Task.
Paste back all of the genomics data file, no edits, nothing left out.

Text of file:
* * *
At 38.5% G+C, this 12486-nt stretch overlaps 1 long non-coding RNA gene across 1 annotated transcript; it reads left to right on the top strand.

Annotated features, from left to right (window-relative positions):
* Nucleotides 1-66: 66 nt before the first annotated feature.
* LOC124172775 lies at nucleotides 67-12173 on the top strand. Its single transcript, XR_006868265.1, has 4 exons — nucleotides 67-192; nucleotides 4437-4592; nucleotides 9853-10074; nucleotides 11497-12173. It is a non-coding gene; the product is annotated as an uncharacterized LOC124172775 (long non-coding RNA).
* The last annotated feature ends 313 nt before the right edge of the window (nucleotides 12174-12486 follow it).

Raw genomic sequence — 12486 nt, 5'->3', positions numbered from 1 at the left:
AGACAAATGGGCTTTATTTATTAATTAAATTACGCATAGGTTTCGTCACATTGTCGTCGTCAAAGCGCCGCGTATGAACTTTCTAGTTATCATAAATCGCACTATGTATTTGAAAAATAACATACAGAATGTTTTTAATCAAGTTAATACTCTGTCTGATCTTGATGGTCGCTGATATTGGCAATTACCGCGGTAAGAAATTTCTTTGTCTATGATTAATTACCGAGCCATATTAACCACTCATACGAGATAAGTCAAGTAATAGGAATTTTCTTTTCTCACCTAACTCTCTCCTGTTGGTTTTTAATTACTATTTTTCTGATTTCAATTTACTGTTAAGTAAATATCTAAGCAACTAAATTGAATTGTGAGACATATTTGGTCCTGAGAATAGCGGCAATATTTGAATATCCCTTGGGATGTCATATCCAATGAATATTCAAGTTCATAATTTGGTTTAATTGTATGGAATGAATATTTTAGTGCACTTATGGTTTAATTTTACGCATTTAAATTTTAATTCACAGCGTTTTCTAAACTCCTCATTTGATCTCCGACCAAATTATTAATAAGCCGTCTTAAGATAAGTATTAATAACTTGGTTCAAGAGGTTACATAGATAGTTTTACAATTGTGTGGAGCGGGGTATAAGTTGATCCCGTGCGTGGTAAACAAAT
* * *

At 38.5% G+C, this 12486-nt stretch overlaps 1 long non-coding RNA gene across 1 annotated transcript; it reads left to right on the top strand.

Annotated features, from left to right (window-relative positions):
* Nucleotides 1-66: 66 nt before the first annotated feature.
* LOC124172775 lies at nucleotides 67-12173 on the top strand. Its single transcript, XR_006868265.1, has 4 exons — nucleotides 67-192; nucleotides 4437-4592; nucleotides 9853-10074; nucleotides 11497-12173. It is a non-coding gene; the product is annotated as an uncharacterized LOC124172775 (long non-coding RNA).
* The last annotated feature ends 313 nt before the right edge of the window (nucleotides 12174-12486 follow it).

Raw genomic sequence — 12486 nt, 5'->3', positions numbered from 1 at the left:
AGACAAATGGGCTTTATTTATTAATTAAATTACGCATAGGTTTCGTCACATTGTCGTCGTCAAAGCGCCGCGTATGAACTTTCTAGTTATCATAAATCGCACTATGTATTTGAAAAATAACATACAGAATGTTTTTAATCAAGTTAATACTCTGTCTGATCTTGATGGTCGCTGATATTGGCAATTACCGCGGTAAGAAATTTCTTTGTCTATGATTAATTACCGAGCCATATTAACCACTCATACGAGATAAGTCAAGTAATAGGAATTTTCTTTTCTCACCTAACTCTCTCCTGTTGGTTTTTAATTACTATTTTTCTGATTTCAATTTACTGTTAAGTAAATATCTAAGCAACTAAATTGAATTGTGAGACATATTTGGTCCTGAGAATAGCGGCAATATTTGAATATCCCTTGGGATGTCATATCCAATGAATATTCAAGTTCATAATTTGGTTTAATTGTATGGAATGAATATTTTAGTGCACTTATGGTTTAATTTTACGCATTTAAATTTTAATTCACAGCGTTTTCTAAACTCCTCATTTGATCTCCGACCAAATTATTAATAAGCCGTCTTAAGATAAGTATTAATAACTTGGTTCAAGAGGTTACATAGATAGTTTTACAATTGTGTGGAGCGGGGTATAAGTTGATCCCGTGCGTGGTAAACAAAT